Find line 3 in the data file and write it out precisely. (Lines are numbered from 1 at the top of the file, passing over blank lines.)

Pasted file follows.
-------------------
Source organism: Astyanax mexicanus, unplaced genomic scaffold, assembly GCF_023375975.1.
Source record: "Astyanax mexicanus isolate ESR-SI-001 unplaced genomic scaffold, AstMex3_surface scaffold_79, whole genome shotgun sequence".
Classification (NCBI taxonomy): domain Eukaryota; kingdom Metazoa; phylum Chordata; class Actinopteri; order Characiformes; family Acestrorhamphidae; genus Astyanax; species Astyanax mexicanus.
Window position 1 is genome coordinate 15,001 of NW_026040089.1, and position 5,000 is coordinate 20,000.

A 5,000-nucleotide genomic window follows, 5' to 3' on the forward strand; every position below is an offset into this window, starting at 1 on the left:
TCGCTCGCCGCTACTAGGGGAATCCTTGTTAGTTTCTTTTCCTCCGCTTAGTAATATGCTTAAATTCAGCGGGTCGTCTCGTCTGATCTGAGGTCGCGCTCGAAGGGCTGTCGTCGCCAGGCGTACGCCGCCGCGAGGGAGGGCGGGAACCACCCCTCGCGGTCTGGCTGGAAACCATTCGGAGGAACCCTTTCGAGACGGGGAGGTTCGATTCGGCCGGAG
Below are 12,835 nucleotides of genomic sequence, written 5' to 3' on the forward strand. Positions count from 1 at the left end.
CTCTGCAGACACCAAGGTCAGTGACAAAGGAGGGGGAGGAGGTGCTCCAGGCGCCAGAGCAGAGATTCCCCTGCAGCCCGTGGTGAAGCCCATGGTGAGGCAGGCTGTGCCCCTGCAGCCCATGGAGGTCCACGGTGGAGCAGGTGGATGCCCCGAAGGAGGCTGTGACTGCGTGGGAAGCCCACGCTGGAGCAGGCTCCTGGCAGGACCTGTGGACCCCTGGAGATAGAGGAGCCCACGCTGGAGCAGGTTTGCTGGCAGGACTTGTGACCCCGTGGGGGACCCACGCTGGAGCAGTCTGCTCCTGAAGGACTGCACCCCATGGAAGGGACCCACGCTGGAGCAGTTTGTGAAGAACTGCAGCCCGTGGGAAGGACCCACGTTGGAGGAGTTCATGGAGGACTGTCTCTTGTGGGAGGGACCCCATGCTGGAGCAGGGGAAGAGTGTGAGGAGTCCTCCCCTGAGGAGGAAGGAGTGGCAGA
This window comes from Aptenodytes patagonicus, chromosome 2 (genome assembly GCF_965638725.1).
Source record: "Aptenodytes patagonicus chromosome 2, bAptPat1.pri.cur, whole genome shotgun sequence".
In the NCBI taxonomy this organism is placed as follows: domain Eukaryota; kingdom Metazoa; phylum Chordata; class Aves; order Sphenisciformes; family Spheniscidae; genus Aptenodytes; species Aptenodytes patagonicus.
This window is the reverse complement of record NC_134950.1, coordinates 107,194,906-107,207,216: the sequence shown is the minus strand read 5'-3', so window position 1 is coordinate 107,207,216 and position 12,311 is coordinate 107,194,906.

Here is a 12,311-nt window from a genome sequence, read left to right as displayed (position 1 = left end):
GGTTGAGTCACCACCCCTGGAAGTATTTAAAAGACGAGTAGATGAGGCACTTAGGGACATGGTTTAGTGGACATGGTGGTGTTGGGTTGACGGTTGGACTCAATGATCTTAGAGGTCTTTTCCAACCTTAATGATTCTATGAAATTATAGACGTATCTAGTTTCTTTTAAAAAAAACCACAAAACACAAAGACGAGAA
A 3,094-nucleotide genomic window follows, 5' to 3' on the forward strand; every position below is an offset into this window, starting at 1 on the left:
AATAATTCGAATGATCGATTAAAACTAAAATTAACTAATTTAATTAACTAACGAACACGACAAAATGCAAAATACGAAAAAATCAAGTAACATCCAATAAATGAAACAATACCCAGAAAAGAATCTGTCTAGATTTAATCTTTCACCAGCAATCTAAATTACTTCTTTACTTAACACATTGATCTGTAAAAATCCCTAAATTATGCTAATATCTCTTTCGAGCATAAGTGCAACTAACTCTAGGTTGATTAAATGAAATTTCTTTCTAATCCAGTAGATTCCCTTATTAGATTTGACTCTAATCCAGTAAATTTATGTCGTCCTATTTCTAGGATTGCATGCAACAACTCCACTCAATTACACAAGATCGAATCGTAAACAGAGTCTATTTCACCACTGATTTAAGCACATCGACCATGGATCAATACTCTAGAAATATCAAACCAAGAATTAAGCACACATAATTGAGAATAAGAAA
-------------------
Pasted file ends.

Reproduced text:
Classification (NCBI taxonomy): domain Eukaryota; kingdom Metazoa; phylum Chordata; class Actinopteri; order Characiformes; family Acestrorhamphidae; genus Astyanax; species Astyanax mexicanus.